Trigger Warnings Aren’t Enough: Netflix’s "13 Reasons Why" is Bad Fiction
Much has been written about 13 Reasons Why, the Netflix show in which high school junior Hannah Baker dies by suicide and leaves cassette tapes detailing why she did it--but not all of it has been good. The series has been criticized for idealizing teen suicide and brushing aside mental illness to the point that even suicide prevention organizations hate it. This backlash has led to concern that the show is so triggering to anyone struggling with these issues that it might put such viewers at risk.
In response to these concerns, Netflix announced on May 1st that it will include better trigger warnings before each episode. But trigger warnings aren’t enough: the problems of this show go too deep to simply warn the audience that the show is problematic. The storyline itself is harmful. Here are five reasons why 13 Reasons Why fails on the level of craft:
1. It brings up issues it doesn’t engage.
The show has been praised for “tackling real issues,” but it isn’t tackling anything. What it actually does is throw so many “buzzword” subjects into the mix that it can’t possibly handle them all with the sensitivity they deserve. Bullying, drunk driving, rape, suicide--just including a laundry list of problems that teenagers “really face” doesn’t mean a show is automatically engaging these issues, let alone engaging them productively. Take, for example, Tyler planning a school shooting. The placement of this reveal in the final moments of the last episode clearly indicate its purpose: to get audiences excited for a second season. In these moments, the TV show isn’t taking the time to comment on the causes or ramifications of a gun violence in American schools. It offers only superficial suggestions for Tyler’s actions; the nuances and complexities of such a decision are ignored. Such fleeting, dismissive plot lines are all over the show, and as each issue is introduced it gets less attention and exploration than the last one.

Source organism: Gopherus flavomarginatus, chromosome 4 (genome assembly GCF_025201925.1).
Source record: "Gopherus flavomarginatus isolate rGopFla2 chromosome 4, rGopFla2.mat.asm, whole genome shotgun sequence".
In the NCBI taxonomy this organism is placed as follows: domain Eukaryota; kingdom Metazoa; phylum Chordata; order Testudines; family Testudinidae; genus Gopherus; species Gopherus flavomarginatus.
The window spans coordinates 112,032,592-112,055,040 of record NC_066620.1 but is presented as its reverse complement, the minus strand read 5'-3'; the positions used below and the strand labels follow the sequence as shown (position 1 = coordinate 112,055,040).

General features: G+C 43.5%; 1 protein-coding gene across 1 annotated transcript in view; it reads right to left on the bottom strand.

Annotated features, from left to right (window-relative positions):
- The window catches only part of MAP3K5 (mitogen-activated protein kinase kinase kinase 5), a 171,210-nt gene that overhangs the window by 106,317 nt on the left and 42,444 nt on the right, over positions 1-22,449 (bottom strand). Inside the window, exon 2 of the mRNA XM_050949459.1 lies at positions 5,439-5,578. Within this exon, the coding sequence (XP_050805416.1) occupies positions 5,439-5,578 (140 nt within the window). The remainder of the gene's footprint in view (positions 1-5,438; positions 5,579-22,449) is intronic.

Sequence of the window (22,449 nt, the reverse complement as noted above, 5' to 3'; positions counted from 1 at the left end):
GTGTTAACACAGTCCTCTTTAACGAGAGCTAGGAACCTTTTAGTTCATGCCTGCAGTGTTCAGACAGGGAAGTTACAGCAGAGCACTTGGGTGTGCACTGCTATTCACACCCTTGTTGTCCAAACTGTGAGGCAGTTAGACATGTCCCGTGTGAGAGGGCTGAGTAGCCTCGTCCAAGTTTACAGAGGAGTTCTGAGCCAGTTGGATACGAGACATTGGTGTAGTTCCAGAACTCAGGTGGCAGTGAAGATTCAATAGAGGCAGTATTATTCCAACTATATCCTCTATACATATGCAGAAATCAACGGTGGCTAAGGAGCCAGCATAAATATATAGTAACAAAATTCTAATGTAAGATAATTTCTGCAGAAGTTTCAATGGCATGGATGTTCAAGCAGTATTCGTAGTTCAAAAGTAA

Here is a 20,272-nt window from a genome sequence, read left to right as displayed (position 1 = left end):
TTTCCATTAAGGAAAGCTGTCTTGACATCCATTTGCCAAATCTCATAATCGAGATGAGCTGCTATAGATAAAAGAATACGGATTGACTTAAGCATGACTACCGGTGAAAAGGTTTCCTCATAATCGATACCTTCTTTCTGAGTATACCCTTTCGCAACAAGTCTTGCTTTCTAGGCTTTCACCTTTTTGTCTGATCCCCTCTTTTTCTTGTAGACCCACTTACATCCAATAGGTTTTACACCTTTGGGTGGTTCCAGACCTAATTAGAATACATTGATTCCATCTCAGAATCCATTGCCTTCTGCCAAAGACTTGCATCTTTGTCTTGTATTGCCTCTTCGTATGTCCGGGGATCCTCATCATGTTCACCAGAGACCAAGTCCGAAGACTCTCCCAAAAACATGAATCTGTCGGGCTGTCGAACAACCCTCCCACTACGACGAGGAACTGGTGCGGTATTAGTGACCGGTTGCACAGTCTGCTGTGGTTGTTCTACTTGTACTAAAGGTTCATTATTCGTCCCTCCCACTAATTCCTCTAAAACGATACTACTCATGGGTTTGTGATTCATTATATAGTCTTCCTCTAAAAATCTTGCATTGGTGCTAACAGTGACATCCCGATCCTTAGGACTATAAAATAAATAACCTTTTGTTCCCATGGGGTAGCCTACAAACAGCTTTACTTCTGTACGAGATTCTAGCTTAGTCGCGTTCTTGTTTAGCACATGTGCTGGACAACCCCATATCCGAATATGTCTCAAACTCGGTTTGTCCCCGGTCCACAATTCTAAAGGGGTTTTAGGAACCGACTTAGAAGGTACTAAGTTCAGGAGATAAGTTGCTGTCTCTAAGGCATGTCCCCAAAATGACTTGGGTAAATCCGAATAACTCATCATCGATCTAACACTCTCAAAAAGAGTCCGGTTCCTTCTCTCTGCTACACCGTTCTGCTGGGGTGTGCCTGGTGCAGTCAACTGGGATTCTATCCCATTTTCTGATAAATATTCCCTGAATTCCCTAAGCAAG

2. It overdoes everything.
What is more dramatic than death? Oh, I know! A teenager’s—no, two teenagers’—wait, maybe even three teenagers’—deaths! Consider Jeff’s death by car accident. It happens late in the season and has little impact on the narrative. It’s not a direct contributor to Hannah’s downward spiral. His death is tacked on for that extra dramatic flair. The final episode, referenced above, sees Alex is shot in the head--it’s unclear whether by himself or by Tyler--but, again, it serves no purpose in Hannah’s narrative and is pointless except to hook viewers for another season. “Narrative 101” teaches that a good ending should feel surprising-yet-inevitable: audiences do not see the ending coming, but once it arrives they are left with the impression it couldn’t have gone any other way. Where audiences are shocked without any sense of inevitability, they feel tricked. In other words, all of the bad things that happen in a story need to feel connected in some way, or at least ripple out from the same initiating event, so that an audience can see the lines (no matter how complex) that led from point A to point B. But in 13 Reasons Why, the lists of terrible things--Jessica’s rape, Jeff’s death, Hannah’s rape, Alex’s injury--are not connected by a narrative thread; none of the events depend on any of the others to have happened. They are isolated events. Instead, they feel piled on and meaningless, written not for the sake of developing an arc, but simply for shock value. When you boil the story down, Hannah’s story reads as a series of unfortunate coincidences, not a narrative where each piece sets the next in motion. It doesn’t matter if life really happens that way; coincidences make for unbelievable storytelling.
3. It’s all about the boys.